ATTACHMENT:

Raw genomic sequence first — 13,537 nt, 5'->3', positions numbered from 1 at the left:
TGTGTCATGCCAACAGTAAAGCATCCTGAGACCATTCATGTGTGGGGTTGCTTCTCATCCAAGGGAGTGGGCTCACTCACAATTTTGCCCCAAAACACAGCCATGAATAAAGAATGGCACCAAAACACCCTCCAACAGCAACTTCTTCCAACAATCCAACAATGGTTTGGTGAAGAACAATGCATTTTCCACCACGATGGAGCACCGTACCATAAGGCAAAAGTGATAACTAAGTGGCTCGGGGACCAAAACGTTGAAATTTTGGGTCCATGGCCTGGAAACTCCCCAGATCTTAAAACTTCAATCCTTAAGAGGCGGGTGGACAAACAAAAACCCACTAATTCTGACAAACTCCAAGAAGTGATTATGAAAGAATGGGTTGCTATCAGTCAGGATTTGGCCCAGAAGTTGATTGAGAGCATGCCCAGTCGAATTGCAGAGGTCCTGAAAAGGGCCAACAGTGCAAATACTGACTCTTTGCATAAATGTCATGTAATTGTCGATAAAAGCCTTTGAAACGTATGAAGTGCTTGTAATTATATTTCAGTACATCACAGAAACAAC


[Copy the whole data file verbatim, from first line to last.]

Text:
Raw genomic sequence first — 13,537 nt, 5'->3', positions numbered from 1 at the left:
TGTGTCATGCCAACAGTAAAGCATCCTGAGACCATTCATGTGTGGGGTTGCTTCTCATCCAAGGGAGTGGGCTCACTCACAATTTTGCCCCAAAACACAGCCATGAATAAAGAATGGCACCAAAACACCCTCCAACAGCAACTTCTTCCAACAATCCAACAATGGTTTGGTGAAGAACAATGCATTTTCCACCACGATGGAGCACCGTACCATAAGGCAAAAGTGATAACTAAGTGGCTCGGGGACCAAAACGTTGAAATTTTGGGTCCATGGCCTGGAAACTCCCCAGATCTTAAAACTTCAATCCTTAAGAGGCGGGTGGACAAACAAAAACCCACTAATTCTGACAAACTCCAAGAAGTGATTATGAAAGAATGGGTTGCTATCAGTCAGGATTTGGCCCAGAAGTTGATTGAGAGCATGCCCAGTCGAATTGCAGAGGTCCTGAAAAGGGCCAACAGTGCAAATACTGACTCTTTGCATAAATGTCATGTAATTGTCGATAAAAGCCTTTGAAACGTATGAAGTGCTTGTAATTATATTTCAGTACATCACAGAAACAAC